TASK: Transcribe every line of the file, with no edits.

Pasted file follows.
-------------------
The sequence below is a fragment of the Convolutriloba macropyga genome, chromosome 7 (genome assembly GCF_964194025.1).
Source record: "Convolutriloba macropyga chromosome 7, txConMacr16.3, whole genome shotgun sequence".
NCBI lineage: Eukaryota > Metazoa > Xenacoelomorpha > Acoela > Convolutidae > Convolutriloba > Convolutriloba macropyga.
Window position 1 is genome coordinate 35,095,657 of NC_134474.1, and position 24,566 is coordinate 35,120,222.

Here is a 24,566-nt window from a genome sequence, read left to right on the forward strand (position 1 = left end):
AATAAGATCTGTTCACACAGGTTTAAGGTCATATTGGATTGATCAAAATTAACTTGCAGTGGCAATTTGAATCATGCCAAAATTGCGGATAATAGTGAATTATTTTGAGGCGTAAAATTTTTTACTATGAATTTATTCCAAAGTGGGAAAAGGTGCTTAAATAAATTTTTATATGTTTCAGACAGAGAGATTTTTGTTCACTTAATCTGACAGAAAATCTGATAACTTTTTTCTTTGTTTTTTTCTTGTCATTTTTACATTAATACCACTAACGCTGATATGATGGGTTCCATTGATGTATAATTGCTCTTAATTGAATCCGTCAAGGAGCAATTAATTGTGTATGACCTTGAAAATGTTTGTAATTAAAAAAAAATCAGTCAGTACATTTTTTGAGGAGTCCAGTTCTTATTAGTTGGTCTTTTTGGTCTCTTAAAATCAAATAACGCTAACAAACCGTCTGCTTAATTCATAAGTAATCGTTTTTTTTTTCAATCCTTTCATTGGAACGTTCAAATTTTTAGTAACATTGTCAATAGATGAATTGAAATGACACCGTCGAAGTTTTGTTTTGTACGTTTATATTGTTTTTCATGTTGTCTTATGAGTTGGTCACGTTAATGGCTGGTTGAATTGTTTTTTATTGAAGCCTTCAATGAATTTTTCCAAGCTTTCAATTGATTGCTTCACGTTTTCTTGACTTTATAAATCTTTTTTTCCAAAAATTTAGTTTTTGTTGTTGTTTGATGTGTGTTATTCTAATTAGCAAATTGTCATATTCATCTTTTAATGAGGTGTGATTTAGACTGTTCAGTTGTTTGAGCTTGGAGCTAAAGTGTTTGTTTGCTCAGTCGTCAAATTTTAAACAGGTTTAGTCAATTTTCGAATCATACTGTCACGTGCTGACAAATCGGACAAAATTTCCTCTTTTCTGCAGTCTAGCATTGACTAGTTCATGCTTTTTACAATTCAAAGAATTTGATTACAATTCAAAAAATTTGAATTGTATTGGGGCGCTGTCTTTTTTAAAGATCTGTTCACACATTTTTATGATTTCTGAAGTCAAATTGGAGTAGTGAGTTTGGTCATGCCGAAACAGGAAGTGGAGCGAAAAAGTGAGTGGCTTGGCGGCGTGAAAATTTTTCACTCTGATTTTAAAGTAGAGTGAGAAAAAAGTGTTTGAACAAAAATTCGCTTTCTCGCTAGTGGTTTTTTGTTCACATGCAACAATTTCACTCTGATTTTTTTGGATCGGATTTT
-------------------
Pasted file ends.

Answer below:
The sequence below is a fragment of the Convolutriloba macropyga genome, chromosome 7 (genome assembly GCF_964194025.1).
Source record: "Convolutriloba macropyga chromosome 7, txConMacr16.3, whole genome shotgun sequence".
NCBI lineage: Eukaryota > Metazoa > Xenacoelomorpha > Acoela > Convolutidae > Convolutriloba > Convolutriloba macropyga.
Window position 1 is genome coordinate 35,095,657 of NC_134474.1, and position 24,566 is coordinate 35,120,222.

Here is a 24,566-nt window from a genome sequence, read left to right on the forward strand (position 1 = left end):
AATAAGATCTGTTCACACAGGTTTAAGGTCATATTGGATTGATCAAAATTAACTTGCAGTGGCAATTTGAATCATGCCAAAATTGCGGATAATAGTGAATTATTTTGAGGCGTAAAATTTTTTACTATGAATTTATTCCAAAGTGGGAAAAGGTGCTTAAATAAATTTTTATATGTTTCAGACAGAGAGATTTTTGTTCACTTAATCTGACAGAAAATCTGATAACTTTTTTCTTTGTTTTTTTCTTGTCATTTTTACATTAATACCACTAACGCTGATATGATGGGTTCCATTGATGTATAATTGCTCTTAATTGAATCCGTCAAGGAGCAATTAATTGTGTATGACCTTGAAAATGTTTGTAATTAAAAAAAAATCAGTCAGTACATTTTTTGAGGAGTCCAGTTCTTATTAGTTGGTCTTTTTGGTCTCTTAAAATCAAATAACGCTAACAAACCGTCTGCTTAATTCATAAGTAATCGTTTTTTTTTTCAATCCTTTCATTGGAACGTTCAAATTTTTAGTAACATTGTCAATAGATGAATTGAAATGACACCGTCGAAGTTTTGTTTTGTACGTTTATATTGTTTTTCATGTTGTCTTATGAGTTGGTCACGTTAATGGCTGGTTGAATTGTTTTTTATTGAAGCCTTCAATGAATTTTTCCAAGCTTTCAATTGATTGCTTCACGTTTTCTTGACTTTATAAATCTTTTTTTCCAAAAATTTAGTTTTTGTTGTTGTTTGATGTGTGTTATTCTAATTAGCAAATTGTCATATTCATCTTTTAATGAGGTGTGATTTAGACTGTTCAGTTGTTTGAGCTTGGAGCTAAAGTGTTTGTTTGCTCAGTCGTCAAATTTTAAACAGGTTTAGTCAATTTTCGAATCATACTGTCACGTGCTGACAAATCGGACAAAATTTCCTCTTTTCTGCAGTCTAGCATTGACTAGTTCATGCTTTTTACAATTCAAAGAATTTGATTACAATTCAAAAAATTTGAATTGTATTGGGGCGCTGTCTTTTTTAAAGATCTGTTCACACATTTTTATGATTTCTGAAGTCAAATTGGAGTAGTGAGTTTGGTCATGCCGAAACAGGAAGTGGAGCGAAAAAGTGAGTGGCTTGGCGGCGTGAAAATTTTTCACTCTGATTTTAAAGTAGAGTGAGAAAAAAGTGTTTGAACAAAAATTCGCTTTCTCGCTAGTGGTTTTTTGTTCACATGCAACAATTTCACTCTGATTTTTTTGGATCGGATTTT